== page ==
In such cases, the software transmits the corresponding position data to the compressed air system installed at the end of the conveyor belt. Within a fraction of a second, it opens the appropriate high-speed valve so that a perfectly aimed blast of compressed air causes the targeted material to be ejected. Says Beel: “The UniSort BlackEye operates quickly enough to scan belts moving at up to four metres per second. During this time, it can scan about 35 million detection points or up to 5,000 objects. This makes it ideal for efficient industrial applications for crushed plastic parts measuring between 10 and 30 millimetres.” On average, the UniSort BlackEye has a throughput rate of one tonne of plastic flakes per hour.
Steinert has also incorporated a stabilising system called Active Object Control (AOC) to ensure the plastic flakes stay quietly on the conveyor belt at such high speeds so that detection precision remains high. The AOC produces an airflow in the same direction and at the same speed as the conveyor belt. This airflow pushes the flakes flat on the belt and also keeps them in the flight parabola behind the belt. “That way, we are ensuring that the plastic parts hardly move after they are detected and that the position data remain unchanged for the ejection system,” says Beel. “It enables much higher belt speeds and thus higher throughput rates than with standard systems. This makes sorting even more efficient.”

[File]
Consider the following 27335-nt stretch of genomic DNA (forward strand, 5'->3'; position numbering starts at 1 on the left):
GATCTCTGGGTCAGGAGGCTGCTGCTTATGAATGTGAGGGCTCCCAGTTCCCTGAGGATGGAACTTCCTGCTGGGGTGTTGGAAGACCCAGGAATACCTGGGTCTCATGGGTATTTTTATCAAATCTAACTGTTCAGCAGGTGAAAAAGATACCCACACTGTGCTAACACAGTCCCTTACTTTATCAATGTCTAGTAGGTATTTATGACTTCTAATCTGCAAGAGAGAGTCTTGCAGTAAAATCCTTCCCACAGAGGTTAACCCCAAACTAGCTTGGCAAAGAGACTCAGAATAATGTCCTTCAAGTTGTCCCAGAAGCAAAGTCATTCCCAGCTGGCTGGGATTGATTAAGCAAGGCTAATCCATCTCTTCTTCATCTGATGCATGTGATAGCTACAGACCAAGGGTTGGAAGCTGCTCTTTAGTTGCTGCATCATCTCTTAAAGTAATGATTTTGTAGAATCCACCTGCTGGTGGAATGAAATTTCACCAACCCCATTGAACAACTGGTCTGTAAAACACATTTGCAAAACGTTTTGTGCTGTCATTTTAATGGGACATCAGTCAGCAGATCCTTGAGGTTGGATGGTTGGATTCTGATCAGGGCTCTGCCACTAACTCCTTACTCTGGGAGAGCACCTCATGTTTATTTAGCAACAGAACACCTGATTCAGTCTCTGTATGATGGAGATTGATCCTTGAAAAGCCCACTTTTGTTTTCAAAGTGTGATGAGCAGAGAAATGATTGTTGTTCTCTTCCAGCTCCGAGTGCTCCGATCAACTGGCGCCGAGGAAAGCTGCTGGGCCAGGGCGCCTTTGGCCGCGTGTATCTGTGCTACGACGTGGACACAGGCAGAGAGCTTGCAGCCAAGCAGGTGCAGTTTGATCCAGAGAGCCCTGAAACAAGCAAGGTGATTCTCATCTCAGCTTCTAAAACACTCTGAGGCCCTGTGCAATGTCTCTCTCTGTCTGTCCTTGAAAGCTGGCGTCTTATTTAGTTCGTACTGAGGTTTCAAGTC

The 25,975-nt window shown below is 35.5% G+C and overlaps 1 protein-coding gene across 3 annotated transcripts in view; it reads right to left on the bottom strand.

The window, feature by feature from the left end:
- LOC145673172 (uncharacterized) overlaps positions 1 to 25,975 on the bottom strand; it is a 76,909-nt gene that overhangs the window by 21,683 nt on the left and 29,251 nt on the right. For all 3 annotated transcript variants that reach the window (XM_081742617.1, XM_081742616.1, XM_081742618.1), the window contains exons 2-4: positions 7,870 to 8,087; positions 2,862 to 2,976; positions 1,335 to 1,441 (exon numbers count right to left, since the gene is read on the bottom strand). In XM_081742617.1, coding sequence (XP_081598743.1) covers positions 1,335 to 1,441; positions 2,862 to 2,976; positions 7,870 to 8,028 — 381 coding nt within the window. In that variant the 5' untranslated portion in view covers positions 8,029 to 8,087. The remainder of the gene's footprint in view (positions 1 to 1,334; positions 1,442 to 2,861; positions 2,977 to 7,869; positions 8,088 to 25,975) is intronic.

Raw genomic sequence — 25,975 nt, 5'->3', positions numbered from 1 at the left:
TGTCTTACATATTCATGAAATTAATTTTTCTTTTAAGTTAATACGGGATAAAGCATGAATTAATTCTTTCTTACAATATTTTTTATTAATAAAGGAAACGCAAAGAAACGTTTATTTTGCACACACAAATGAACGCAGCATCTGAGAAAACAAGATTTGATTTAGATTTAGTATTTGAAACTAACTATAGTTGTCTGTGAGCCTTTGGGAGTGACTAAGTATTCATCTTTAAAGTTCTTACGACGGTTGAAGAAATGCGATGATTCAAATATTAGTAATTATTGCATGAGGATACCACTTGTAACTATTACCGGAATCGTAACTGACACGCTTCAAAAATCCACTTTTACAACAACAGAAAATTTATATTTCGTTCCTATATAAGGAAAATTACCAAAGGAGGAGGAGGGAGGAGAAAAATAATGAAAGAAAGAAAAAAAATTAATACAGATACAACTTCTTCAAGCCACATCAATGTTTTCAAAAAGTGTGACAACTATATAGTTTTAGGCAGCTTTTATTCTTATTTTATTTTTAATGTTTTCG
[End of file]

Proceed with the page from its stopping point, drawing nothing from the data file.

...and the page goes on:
Flower pots aren’t the only things made from black plastics — the same materials are frequently used for technical products in particular. However, these products have, until now, been lost during recycling. Due to the high proportion of mineral filling materials they contain, lightweight polymers, for example, ended up in the sinking fraction, which removed them from the recycling process. The costly disposal of these polymers was thus inevitable.
The new Steinert sorting system, on the other hand, enables recycling companies to cut costs and increase their recycling rates by, for example, buying such sinking fractions from disposal firms. These fractions are then crushed into plastic flakes, which are washed and sorted, with the granules produced being sold to companies that turn them into new plastic products.
That’s why materials recycling is becoming more and more important for industry and environmental protection.
The sorting can be carried out at various stations along the recycling chain — at disposal companies and recycling firms alike. Steinert provides the right machines for this task. That’s why its product range includes the UniSort Black, a machine that has been used in Germany since 2014 in places such as sorting facilities for lightweight packaging from household goods (separated into “yellow bins” in Germany). This machine sorts dark and black objects as well as the other residual materials that the upstream technology misses because NIR systems cannot recognize them. It can reveal them as black objects within the waste stream and sort them out. “The UniSort BlackEye is the next logical step in this evolution of the sorting systems, because it can distinguish black plastics according to the categories PE, PP, PS and PVC,” says Beel. “We at Steinert will continue to work on developing innovative sensor technology for optimising processes in the value chain.”